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Assembly and installation of the Daya Bay antineutrino detectors

  • Author(s): Band, HR
  • Brown, RL
  • Carr, R
  • Chen, XC
  • Chen, XH
  • Cherwinka, JJ
  • Chu, MC
  • Draeger, E
  • Dwyer, DA
  • Edwards, WR
  • Gill, R
  • Goett, J
  • Greenler, LS
  • Gu, WQ
  • He, WS
  • Heeger, KM
  • Heng, YK
  • Hinrichs, P
  • Ho, TH
  • Hoff, M
  • Hsiung, YB
  • Jin, Y
  • Kang, L
  • Kettell, SH
  • Kramer, M
  • Kwan, KK
  • Kwok, MW
  • Lewis, CA
  • Li, GS
  • Li, N
  • Li, SF
  • Li, XN
  • Lin, CJ
  • Littlejohn, BR
  • Liu, JL
  • Luk, KB
  • Luo, XL
  • Ma, XY
  • McFarlane, MC
  • McKeown, RD
  • Nakajima, Y
  • Ochoa-Ricoux, JP
  • Pagac, A
  • Qian, X
  • Seilhan, B
  • Shih, K
  • Steiner, H
  • Tang, X
  • Themann, H
  • Tsang, KV
  • Tsang, RHM
  • Virostek, S
  • Wang, L
  • Wang, W
  • Wang, ZM
  • Webber, DM
  • Wei, YD
  • Wen, LJ
  • Wenman, DL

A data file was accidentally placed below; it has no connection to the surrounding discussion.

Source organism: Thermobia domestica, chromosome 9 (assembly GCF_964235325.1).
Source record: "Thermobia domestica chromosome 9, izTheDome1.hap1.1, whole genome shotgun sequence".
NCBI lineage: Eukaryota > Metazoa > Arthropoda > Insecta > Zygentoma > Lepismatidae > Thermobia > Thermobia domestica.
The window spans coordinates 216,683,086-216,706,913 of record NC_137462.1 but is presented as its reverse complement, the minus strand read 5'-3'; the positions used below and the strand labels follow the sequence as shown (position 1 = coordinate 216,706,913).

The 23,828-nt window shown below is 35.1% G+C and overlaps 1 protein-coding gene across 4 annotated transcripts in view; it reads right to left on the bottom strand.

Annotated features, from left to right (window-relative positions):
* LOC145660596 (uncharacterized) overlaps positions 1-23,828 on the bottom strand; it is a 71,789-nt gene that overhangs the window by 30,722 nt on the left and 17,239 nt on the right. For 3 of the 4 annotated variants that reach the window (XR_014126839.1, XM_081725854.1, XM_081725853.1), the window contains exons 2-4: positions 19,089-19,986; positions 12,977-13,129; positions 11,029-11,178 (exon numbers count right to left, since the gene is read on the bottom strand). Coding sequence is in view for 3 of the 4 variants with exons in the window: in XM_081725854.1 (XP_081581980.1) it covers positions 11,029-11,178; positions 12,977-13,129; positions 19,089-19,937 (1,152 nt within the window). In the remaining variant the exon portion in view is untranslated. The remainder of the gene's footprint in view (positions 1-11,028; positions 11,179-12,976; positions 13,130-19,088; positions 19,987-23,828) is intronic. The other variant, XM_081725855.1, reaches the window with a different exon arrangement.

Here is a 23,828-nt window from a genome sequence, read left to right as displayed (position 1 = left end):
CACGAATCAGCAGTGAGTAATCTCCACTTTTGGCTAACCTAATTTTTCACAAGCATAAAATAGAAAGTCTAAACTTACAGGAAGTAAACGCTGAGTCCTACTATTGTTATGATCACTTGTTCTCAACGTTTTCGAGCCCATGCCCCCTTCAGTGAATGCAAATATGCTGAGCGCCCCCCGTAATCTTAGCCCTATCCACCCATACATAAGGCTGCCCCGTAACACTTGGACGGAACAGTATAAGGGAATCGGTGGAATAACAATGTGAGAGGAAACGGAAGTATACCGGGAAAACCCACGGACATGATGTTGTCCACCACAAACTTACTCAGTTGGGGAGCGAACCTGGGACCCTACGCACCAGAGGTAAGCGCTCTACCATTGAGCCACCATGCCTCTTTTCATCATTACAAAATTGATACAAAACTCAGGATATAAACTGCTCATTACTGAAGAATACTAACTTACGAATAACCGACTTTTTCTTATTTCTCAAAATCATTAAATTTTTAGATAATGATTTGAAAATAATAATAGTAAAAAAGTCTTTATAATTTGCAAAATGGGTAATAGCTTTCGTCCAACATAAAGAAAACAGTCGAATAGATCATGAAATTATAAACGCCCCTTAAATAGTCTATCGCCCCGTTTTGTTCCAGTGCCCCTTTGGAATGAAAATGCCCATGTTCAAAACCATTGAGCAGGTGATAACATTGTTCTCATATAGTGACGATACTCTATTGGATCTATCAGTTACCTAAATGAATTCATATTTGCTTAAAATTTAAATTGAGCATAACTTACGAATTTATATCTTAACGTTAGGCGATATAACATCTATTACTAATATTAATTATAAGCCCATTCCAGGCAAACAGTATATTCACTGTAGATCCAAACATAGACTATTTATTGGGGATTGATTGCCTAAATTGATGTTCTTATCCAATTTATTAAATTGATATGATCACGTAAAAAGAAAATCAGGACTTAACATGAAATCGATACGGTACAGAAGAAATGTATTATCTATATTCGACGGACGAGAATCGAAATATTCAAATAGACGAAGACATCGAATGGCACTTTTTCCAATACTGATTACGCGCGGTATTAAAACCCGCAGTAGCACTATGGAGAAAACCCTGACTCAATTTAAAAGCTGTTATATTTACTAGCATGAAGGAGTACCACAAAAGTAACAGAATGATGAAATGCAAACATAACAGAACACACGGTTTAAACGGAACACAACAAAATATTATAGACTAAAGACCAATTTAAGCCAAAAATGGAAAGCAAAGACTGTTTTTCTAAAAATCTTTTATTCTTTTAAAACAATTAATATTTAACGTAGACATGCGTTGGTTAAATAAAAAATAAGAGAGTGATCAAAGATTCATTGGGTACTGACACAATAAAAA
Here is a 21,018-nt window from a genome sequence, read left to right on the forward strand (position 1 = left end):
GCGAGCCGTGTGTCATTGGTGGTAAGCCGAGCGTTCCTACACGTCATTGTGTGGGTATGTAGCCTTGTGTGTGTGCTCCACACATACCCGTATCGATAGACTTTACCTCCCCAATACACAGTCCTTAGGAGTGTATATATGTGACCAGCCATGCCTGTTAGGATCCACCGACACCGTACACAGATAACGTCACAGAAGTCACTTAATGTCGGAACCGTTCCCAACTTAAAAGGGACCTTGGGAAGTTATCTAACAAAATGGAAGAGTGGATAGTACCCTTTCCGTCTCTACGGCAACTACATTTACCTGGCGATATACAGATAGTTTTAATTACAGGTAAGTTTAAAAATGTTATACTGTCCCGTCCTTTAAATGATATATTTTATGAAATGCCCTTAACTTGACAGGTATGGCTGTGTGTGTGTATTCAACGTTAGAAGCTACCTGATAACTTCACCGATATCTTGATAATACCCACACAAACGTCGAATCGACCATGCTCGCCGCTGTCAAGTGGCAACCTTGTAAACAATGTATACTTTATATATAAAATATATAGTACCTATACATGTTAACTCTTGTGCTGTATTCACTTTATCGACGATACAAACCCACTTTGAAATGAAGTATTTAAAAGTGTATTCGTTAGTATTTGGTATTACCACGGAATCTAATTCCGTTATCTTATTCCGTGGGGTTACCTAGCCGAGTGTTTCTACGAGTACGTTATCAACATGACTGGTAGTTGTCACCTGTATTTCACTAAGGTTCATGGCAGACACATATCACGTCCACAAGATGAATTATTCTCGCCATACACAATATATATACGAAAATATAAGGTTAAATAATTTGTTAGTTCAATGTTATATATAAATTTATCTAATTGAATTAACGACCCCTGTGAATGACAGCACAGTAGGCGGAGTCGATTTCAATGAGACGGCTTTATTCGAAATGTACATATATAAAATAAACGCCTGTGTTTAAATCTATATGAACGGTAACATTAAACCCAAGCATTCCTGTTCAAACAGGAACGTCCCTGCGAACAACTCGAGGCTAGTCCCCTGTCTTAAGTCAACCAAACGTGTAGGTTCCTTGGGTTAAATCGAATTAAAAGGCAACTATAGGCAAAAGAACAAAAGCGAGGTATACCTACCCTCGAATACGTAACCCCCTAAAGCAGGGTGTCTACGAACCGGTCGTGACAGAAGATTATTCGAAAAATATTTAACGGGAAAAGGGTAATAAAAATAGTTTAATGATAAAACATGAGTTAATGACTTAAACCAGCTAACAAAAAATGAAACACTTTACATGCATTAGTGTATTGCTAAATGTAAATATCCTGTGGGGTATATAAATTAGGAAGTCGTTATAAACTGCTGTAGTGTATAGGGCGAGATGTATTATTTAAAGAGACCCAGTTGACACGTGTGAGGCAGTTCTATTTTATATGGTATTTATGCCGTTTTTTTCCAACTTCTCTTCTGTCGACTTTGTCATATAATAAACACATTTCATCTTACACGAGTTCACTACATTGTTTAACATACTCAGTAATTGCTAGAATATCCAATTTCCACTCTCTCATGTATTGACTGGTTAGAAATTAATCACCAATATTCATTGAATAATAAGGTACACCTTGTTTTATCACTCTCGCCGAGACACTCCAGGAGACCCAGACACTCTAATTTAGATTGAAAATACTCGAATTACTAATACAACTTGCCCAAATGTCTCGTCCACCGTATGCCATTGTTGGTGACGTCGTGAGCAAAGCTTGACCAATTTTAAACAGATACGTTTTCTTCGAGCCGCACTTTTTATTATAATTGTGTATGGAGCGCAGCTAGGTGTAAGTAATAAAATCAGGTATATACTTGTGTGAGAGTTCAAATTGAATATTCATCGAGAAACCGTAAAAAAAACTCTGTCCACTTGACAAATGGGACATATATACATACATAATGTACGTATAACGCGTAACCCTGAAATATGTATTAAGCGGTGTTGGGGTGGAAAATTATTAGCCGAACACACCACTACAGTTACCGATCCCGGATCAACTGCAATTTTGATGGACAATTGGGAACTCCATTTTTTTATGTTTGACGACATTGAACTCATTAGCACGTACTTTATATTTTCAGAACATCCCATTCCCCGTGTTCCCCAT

• Wilhelmi, J
  • Wingert, M
  • Wise, T
  • Wong, HLH
  • Wu, FF
  • Xiao, Q
  • Yang, L
  • Zhang, ZJ
  • Zhong, WL
  • Zhuang, HL
  • et al.
Abstract

The Daya Bay reactor antineutrino experiment is designed to make a precision measurement of the neutrino mixing angle θ13, and recently made the definitive discovery of its non-zero value. It utilizes a set of eight, functionally identical antineutrino detectors to measure the reactor flux and spectrum at baselines of ∼ 300-2000 m from the Daya Bay and Ling Ao Nuclear Power Plants. The Daya Bay antineutrino detectors were built in an above-ground facility and deployed side-by-side at three underground experimental sites near and far from the nuclear reactors. This configuration allows the experiment to make a precision measurement of reactor antineutrino disappearance over km-long baselines and reduces relative systematic uncertainties between detectors and nuclear reactors. This paper describes the assembly and installation of the Daya Bay antineutrino detectors. © 2013 IOP Publishing Ltd and Sissa Medialab srl.

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